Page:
The combination of cheap production and cheap debt resulted in…surprise, surprise…China pumping out more emissions.

The cosy commercial arrangement between ‘Eastern makers and Western takers’ created a self-feeding loop of low inflation.

Central banks thought they had discovered economic Shangri-La.
Above average GDP growth without runaway inflation.
Pure genius.

But underneath it all, there were losers.

The manufacturing base in the developed countries went into decline.
China not only exported low inflation, but also lower wage costs.
Wages began stagnating for the first time in decades.
Which, in turn, forced consumers to borrow to maintain living standards.

The trend in global debt moved into the exponential phase around the same time as China embarked on its economic reform…the early 1980s and 1990s:

Fat Tail Investment Research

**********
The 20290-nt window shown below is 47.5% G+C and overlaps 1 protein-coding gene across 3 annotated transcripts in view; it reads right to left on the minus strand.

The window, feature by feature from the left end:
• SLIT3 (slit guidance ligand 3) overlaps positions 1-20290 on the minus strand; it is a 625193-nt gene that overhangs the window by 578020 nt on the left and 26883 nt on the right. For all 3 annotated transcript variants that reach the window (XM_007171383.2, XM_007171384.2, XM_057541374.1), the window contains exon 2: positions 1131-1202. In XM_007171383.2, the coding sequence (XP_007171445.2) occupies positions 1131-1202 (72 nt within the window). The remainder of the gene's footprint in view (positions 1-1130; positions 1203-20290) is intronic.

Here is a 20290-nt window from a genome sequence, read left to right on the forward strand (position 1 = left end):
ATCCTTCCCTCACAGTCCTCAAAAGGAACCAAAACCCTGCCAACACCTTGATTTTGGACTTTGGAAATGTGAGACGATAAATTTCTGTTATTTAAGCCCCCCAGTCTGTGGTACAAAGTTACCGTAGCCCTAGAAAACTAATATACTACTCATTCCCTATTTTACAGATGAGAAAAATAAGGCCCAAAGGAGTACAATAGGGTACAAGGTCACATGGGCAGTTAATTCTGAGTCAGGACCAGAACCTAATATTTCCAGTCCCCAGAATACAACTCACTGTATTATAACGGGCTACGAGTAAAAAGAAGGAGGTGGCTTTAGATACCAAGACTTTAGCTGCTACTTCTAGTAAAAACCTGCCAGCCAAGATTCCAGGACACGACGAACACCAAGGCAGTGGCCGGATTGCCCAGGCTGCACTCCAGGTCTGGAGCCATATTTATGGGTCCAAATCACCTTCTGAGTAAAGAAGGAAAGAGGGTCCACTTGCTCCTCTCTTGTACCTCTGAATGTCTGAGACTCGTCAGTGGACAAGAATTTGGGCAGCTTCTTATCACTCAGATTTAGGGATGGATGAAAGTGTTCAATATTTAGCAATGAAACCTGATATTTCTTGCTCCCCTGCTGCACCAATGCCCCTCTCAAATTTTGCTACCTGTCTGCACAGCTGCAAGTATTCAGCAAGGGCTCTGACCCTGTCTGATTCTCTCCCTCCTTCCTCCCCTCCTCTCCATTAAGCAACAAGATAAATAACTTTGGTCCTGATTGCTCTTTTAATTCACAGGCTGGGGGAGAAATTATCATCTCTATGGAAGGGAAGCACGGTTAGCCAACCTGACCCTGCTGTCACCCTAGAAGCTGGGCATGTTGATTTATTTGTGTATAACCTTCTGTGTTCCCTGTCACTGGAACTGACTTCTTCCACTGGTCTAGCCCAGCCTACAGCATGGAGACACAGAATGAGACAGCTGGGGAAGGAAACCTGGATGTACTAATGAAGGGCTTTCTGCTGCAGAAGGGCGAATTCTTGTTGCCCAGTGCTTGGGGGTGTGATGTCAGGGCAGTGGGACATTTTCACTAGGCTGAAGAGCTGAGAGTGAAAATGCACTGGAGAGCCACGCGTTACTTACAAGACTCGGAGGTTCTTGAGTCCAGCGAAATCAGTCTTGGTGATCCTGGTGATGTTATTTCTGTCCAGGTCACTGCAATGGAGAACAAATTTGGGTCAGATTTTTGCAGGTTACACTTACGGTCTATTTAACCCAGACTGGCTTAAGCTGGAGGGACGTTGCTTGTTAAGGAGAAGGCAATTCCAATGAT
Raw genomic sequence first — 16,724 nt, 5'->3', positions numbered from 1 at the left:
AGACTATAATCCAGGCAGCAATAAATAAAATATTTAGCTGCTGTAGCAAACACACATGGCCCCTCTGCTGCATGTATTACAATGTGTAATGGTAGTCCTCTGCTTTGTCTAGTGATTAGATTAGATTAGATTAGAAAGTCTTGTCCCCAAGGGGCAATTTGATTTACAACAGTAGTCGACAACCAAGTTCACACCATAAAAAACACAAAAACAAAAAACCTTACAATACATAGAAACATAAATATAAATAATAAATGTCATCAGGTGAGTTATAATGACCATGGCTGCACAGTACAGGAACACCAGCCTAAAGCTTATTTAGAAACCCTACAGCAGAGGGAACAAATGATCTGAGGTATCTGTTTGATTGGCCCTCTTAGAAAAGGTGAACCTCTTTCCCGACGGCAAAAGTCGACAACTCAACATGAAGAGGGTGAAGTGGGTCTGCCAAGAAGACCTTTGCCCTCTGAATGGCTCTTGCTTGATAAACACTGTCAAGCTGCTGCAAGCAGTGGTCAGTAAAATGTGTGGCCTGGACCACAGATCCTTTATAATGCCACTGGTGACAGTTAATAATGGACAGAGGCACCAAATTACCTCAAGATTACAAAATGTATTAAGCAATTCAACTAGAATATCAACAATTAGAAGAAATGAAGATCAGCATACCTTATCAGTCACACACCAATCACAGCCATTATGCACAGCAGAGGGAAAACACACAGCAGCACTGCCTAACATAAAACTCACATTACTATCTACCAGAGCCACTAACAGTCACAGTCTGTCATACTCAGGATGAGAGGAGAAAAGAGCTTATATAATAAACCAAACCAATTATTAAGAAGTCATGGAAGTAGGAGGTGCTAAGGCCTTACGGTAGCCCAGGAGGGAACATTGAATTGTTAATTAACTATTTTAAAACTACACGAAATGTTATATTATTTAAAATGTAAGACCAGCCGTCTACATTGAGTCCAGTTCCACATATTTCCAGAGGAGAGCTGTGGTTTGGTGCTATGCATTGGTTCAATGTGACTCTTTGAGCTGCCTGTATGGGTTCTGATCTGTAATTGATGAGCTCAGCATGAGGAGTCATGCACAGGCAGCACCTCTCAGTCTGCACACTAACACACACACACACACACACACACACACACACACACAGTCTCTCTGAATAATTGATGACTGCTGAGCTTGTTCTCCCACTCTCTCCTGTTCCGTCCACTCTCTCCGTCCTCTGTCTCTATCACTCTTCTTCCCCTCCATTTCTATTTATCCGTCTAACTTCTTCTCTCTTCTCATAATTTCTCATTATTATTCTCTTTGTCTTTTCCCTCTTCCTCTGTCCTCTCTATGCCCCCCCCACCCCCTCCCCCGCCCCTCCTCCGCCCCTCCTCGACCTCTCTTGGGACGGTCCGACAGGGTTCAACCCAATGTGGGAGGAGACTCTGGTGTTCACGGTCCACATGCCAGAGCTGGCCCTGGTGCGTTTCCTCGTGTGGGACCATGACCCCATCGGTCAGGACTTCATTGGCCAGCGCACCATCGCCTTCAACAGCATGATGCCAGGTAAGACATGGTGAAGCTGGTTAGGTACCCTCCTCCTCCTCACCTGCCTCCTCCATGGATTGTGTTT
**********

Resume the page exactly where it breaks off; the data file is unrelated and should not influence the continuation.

Source: Market Cap

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Compare the pair…here’s the chart for the world’s annual CO2 emissions:

Fat Tail Investment Research

Source: Our World in Data

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Is it pure coincidence China’s emissions have risen in tandem with global debt levels (used primarily for consumption) AND emissions in the developed world have decreased as its manufacturing base shrank?

I don’t think it’s drawing too long of a bow to suggest there’s a link between these factors.

Which invites the question…

Is the debt-funded growth model the real environmental vandal?

But those, like Biden, McCarthy, Powell, et al, who worship at the altar of perpetual growth, will never admit to it.

Imagine a world where consumers decide there’s more to life than ‘buying things we don’t need, with money we don’t have, to impress people we don’t know’?

In that world, eventually, the factories stop producing as much stuff. Ships remain in port. Transportation — by air, road, and rail — slows down. Power stations are mothballed.